Pearson’s Magazine (UK), January 1906



I was standing on the pavement, drinking in the fresh air, when the dilapidated man spoke to me. Brown had finished telling me his favourite story on the doorstep; but under the influence of the bracing atmosphere of Soho I was rapidly recovering, and was preparing to retire, when the man in the very old frock-coat touched me on the shoulder.

“The rain keeps off,” he began.

I wished he would imitate the rain.

“A word with you,” he said.

“I have no small——” I was beginning, when he proceeded with that quiet determination which marks the born bore to tell me the following narrative:

“To look at George Pennefather Wilkinson now,” he said—he had rather a pretty narrative style—“nobody would think that he was once in possession of a comfortable berth in a City office, heir to a rich and invalid uncle, and engaged”—here he dashed away a tear—“to a wealthy and beautiful young lady of a family highly respected in South Balham. Yet such was the case. And look at me now? What brought me to this? Did I drink?”

“I suppose so,” I said, as he seemed to expect an answer.

“If we except a small raspberry vinegar at lunch—no. Was I dishonest? No. Then why, you ask, am I now so entirely, if I may so express it, in the soup? Why, you ask?”

“I don’t,” I said.

He proceeded without noticing the interruption.

“It was because I was honest. Nothing else. They say honesty is the best policy. Bah! Listen.”

I listened. It occurred to me that if this unfortunate creature had really a story to tell, I might steal it and make a bit. Besides, it would have been unkind to have denied him the pleasure of pouring out his troubles.

“I heard you laughing at that story1 your friend was telling you about the bit of chalk and the man who dreamed that he went to Heaven. It was that that induced me to speak to you. The lamp-light flashed on your face as he told you the story, and I saw that it was contorted with pain.”

I have often wondered since what lamp-light looks like when contorted with pain.

“That story was my ruin. Listen, I have told you that I was in a City office. By the exercise of great pains I had risen to the position of head clerk. One night the boss invited the staff to dinner. I sat on his right. After dinner, as we smoked our cigars, he said: ‘Talking of dreams’—we had been discussing Mr. Chamberlain and the mention of Joseph of course suggested dreams—‘I had a curious one last night. I dreamed I went to Heaven.’ At this point one of the younger clerks, thinking that that was a joke, laughed loudly. He was dismissed next day without a character. I will not inflict the whole story upon you, especially as you have just heard it from your friend. Suffice it to say that, when he concluded, the table was in a roar. I alone sat silent. He fixed me with his eye. ‘You are not amused, Mr. Wilkinson?’ he said. I was pale but honest. ‘No, sir,’ I replied firmly. ‘Perhaps you have heard the story before?’ he said icily. ‘Sir,’ I answered courteously, ‘it is the worst chestnut ever invented. I heard it for the first time from my nurse in my cradle, and the present occasion is the four hundred and sixty-fifth on which I have had to listen to it.’ ‘Jones,’ he said, turning pointedly to the man on his left, ‘what are your views on Fiscal Reform?’ And the subject was changed. Next day I was informed that the firm had no further use for my services.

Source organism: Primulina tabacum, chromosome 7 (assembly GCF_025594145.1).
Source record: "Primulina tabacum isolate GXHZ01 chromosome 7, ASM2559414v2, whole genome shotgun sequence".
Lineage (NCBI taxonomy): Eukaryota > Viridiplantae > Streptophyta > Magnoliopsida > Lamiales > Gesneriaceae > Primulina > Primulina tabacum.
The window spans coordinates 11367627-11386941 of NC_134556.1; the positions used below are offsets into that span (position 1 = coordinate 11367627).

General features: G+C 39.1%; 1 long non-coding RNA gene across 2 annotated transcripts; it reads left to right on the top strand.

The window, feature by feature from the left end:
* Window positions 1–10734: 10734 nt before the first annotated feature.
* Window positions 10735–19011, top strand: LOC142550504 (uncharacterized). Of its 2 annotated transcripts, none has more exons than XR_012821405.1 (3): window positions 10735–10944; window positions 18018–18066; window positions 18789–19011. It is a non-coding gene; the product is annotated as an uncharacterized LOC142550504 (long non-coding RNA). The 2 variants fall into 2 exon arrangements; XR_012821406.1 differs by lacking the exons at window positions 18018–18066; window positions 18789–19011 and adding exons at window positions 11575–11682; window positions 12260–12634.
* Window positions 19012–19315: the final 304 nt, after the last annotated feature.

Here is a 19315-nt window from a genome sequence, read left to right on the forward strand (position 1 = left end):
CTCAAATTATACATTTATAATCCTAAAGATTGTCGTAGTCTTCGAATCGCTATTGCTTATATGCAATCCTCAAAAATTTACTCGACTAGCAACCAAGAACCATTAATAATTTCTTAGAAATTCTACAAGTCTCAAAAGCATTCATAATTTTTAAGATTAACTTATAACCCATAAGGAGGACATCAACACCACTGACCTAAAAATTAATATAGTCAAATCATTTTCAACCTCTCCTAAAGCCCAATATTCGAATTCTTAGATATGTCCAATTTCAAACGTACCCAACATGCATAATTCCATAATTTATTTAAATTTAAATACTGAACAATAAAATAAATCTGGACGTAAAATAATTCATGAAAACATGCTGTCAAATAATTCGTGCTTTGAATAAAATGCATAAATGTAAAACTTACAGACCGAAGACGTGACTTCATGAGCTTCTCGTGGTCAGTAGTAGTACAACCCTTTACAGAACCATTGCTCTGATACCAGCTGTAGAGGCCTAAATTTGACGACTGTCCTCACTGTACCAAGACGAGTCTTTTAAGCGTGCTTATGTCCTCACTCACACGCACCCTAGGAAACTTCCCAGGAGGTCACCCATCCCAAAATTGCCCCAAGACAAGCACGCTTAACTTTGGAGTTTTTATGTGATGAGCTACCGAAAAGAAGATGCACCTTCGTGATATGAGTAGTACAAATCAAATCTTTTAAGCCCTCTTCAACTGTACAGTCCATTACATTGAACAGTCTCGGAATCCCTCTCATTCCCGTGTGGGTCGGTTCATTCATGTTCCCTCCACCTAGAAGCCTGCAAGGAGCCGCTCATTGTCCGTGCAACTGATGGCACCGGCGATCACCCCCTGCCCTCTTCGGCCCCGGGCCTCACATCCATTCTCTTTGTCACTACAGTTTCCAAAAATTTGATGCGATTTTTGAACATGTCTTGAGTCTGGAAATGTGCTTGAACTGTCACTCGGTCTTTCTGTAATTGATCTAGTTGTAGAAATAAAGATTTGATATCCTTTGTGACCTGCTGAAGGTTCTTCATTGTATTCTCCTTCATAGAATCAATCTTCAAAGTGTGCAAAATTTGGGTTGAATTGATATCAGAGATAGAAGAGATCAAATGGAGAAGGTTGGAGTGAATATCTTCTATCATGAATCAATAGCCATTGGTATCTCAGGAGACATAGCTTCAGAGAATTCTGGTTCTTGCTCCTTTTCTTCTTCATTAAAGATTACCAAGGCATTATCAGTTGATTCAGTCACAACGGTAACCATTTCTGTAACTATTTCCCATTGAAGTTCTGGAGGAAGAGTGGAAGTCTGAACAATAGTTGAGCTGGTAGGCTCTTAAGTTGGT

“Wandering disconsolately homewards, I met my Uncle Robert. He was in high spirits, and insisted on my lunching with him. After luncheon he said: ‘Talking of dreams’—we had been eating lobster salad, which, of course suggested dreams—and out came the story again. ‘Why, damme, George,’ he said, ‘you aren’t laughing. No sense of humour, what?’ ‘Uncle,’ I replied, ‘I cannot tell a lie. That is the four hundred and sixty-sixth time I have heard that story.’ ‘Bill, waiter,’ he said with awful calm. ‘George, my boy, just call me a cab. I want to go down to my lawyer’s to put a codicil in my will.’ He died a month ago, when it was found that he had left all his money to the Society for Supplying Captains of London County Council steambeats with life-belts. When he had left me—it was all he ever did leave me—I called on Angelin—on the young lady whom I have mentioned.”

“And she?” I said.

“Told me the story again, bringing the total up to four hundred and sixty-seven. I will not dwell upon the scene. We parted for ever, and that evening I received back my letters. The presents she unaccountably forgot to return. And now, if you happen to be able to spare——”

I wished him good night, and went indoors.



1 Possibly the joke referred to:


I had a dream and was told that if I wished to go to Heaven, I must go up a certain flight of stairs and chalk my sins on each step I went up. I did so, and as I went up and found that the farther I went the more chalk I wanted. As I continued to go up I saw someone coming down, and discovered at last that it was the Doctor himself. So I said “Doctor, man, you are going the wrong way. You are going down instead of up. For what are you going down?” And the Doctor answered in a most lugubrious manner “More chalk!” (Evening Telegraph, January 9, 1901)

—Credited to Ian Maclaren, pseudonym of Rev. John Watson (1850–1907), a Scottish author and theologian.


John Dawson